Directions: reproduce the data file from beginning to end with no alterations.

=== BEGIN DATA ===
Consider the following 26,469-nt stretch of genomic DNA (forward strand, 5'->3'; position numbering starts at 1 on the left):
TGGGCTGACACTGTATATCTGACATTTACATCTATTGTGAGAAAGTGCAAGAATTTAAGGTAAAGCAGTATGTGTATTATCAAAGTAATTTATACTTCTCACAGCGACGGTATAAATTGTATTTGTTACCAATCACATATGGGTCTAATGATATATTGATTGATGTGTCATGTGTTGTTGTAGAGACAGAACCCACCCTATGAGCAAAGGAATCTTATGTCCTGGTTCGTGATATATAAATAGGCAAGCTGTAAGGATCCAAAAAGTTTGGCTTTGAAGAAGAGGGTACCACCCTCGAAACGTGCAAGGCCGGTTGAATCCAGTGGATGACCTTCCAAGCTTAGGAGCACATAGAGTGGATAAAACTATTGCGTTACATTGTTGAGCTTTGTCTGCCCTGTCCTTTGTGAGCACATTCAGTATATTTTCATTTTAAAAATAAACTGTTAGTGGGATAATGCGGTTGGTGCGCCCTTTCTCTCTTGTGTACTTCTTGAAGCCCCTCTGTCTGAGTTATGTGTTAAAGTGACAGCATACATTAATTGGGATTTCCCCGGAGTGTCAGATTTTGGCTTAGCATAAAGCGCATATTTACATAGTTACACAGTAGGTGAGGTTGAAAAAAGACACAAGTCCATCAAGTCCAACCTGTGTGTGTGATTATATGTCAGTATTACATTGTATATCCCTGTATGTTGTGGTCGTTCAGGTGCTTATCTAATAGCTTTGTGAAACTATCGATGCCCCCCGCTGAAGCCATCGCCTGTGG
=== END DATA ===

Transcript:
Consider the following 26,469-nt stretch of genomic DNA (forward strand, 5'->3'; position numbering starts at 1 on the left):
TGGGCTGACACTGTATATCTGACATTTACATCTATTGTGAGAAAGTGCAAGAATTTAAGGTAAAGCAGTATGTGTATTATCAAAGTAATTTATACTTCTCACAGCGACGGTATAAATTGTATTTGTTACCAATCACATATGGGTCTAATGATATATTGATTGATGTGTCATGTGTTGTTGTAGAGACAGAACCCACCCTATGAGCAAAGGAATCTTATGTCCTGGTTCGTGATATATAAATAGGCAAGCTGTAAGGATCCAAAAAGTTTGGCTTTGAAGAAGAGGGTACCACCCTCGAAACGTGCAAGGCCGGTTGAATCCAGTGGATGACCTTCCAAGCTTAGGAGCACATAGAGTGGATAAAACTATTGCGTTACATTGTTGAGCTTTGTCTGCCCTGTCCTTTGTGAGCACATTCAGTATATTTTCATTTTAAAAATAAACTGTTAGTGGGATAATGCGGTTGGTGCGCCCTTTCTCTCTTGTGTACTTCTTGAAGCCCCTCTGTCTGAGTTATGTGTTAAAGTGACAGCATACATTAATTGGGATTTCCCCGGAGTGTCAGATTTTGGCTTAGCATAAAGCGCATATTTACATAGTTACACAGTAGGTGAGGTTGAAAAAAGACACAAGTCCATCAAGTCCAACCTGTGTGTGTGATTATATGTCAGTATTACATTGTATATCCCTGTATGTTGTGGTCGTTCAGGTGCTTATCTAATAGCTTTGTGAAACTATCGATGCCCCCCGCTGAAGCCATCGCCTGTGG